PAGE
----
For as long as I can remember, I have harbored an instinct to flee. Whether to escape noise or conflict or to gratify some impulse I can’t name, the deep, needling itch I feel to run is an undeniable one. I recall in early grade school making plans to run away more than once. I don’t remember what I was running from, but I know I was running toward relief. All I needed was some books and an apple or two to survive a night out in the not-so-wilds of the school playground. With such second-rate survival skills, I was destined to be a Girl Scout dropout.
Of course, running isn’t always a matter of weakness. Sometimes it’s a matter of self-preservation. I can run from this boulder or face certain crushing death. I can run from this job or face long-term boredom and professional entrapment, stuck with colleagues who insist on nuking fish in the breakroom and hosting perfume-filled hoe-downs outside my office. Death and professional misery: as an autistic, both outcomes carry equal weight in my mind.
But when the impulse to flee swells up from the fear and fatigue that often comes from trying to build and nourish relationships, the outcome may not always be relief, at least not long-term. Surely, I have fled more than one human boulder in my life, but I know that I have also missed out, especially in middle age, on the rewards that can come with deep friendships—things worth sticking around for.
Despite my place on the spectrum, I’ve never really had a difficult time making acquaintances, and I have built several meaningful friendships. In my 20s and 30s, creative and professional interests made this easier. But in recent years, living in a town full of academic transients, coping with health challenges, and negotiating an altered sense of self have made building and maintaining friendships difficult and at a time when I need them most.
For the last several years, I have watched two of my three siblings suffer with the all-consuming miasma of severe mental illness and addiction. They exist but only on the fringes of my life. It wasn’t always this way, and the loss of those relationships as I once knew them has left me with an unfamiliar strain of loneliness along with a fear of what the future holds for them and me. Whatever it is, I will need good people in my life just as I need them now and not only for the emotional support that even deeper loss requires. I need them because, as we all do, I desire sincere connections, mutual acceptance, and genuine trust. But just as importantly, I need people who will challenge me as I seek to become a better version of myself–the one I’m still discovering post-diagnosis.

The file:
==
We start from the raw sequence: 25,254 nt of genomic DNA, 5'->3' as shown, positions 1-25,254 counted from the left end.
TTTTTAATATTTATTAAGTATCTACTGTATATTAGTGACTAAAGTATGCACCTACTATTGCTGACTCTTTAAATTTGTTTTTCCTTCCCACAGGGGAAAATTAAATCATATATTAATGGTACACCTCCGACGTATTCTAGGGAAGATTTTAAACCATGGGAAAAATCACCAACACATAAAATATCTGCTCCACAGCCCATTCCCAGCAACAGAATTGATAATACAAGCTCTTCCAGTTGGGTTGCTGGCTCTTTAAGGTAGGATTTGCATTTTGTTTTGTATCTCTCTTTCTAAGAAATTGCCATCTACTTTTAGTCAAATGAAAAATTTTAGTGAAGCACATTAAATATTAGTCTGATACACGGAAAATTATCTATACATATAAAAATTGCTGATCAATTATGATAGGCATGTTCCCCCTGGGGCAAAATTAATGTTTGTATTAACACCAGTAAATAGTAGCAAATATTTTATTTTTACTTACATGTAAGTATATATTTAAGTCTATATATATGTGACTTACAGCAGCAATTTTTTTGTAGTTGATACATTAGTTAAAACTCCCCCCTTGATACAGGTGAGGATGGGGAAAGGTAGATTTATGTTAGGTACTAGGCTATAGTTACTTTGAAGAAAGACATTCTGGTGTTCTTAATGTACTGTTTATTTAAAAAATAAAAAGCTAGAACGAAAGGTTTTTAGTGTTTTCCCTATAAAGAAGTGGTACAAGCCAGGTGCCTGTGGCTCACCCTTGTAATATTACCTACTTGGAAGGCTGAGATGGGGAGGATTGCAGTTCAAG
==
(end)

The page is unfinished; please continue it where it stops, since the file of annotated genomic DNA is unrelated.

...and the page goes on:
I didn’t receive a spectrum diagnosis until mid-2022. While I had suspected it for some time, coming to terms with the reality has been nothing short of a radical, internal paradigm shift in how I perceive myself and others. As many adults can affirm, though the process is emotionally brutal, the diagnosis itself—the validation that your lifelong unusual cluster of quirks, challenges, and abilities means something—is liberating. I’m beginning to understand why I often feel like my brain is ahead of my heart, or at least why they sometimes seem out of sync.
I’m also coming to understand why some aspects of relationships—especially female friendships—confound me. No matter how much I may crave them for the unique intimacy they can provide, building these relationships can be harder for me than it is for others. Much of what seems shallow or frivolous to me is typically how people make friend magic happen, at least the initial spark. Small talk and simple touches don’t come easily to me. Much of what people do so naturally and quickly are things I only want to do when I’m sure I mean them like complimenting and hugging.
And while I’m socially aware, deciphering the ambiguities and nailing the rhythms of new relationships can still feel like trying to read a scientific paper on particle physics written in Portuguese. I have too often given up and fled before I get past the first paragraph or taken the time to really know someone. But how can I show my otherwise loyal instincts, honest character, sympathetic nature, and best party tricks if I don’t stick around? I do, after all, have things to give.
These concerns aren’t new for me, but I am contending with them in a new phase of my life. My 7-year-old daughter, on the other hand, is just learning that friendships can be messy endeavors. We have talked many times about the ambiguities and busted expectations that are part of forming them. And, I have told her the only thing I can assure her of—that it’s with time and commitment that meaningful friendships are forged. I know because I have done it before. Despite my inborn tendency to flee, I have learned how to keep my feet planted long enough to get comfortable, but it is hard work.
Even so, I have much to understand about my autistic brain and how it helps and hinders me in relationships–forming and maintaining them. But the insight that I am gaining as I wrestle with this is finally allowing me to relinquish my fears that friendships will fall through or that I can’t be the steadfast friend I want to be. I know I can muster the courage and energy to do the hard work I have done before. Because though I may have been a lousy Girl Scout, I can, as the Girl Scouts sing, “make new friends but keep the old.”
Beth Jones is a writer and musician who teaches introductory composition at Purdue University. You can find her past and current music projects at https://on.soundcloud.com/YDZuV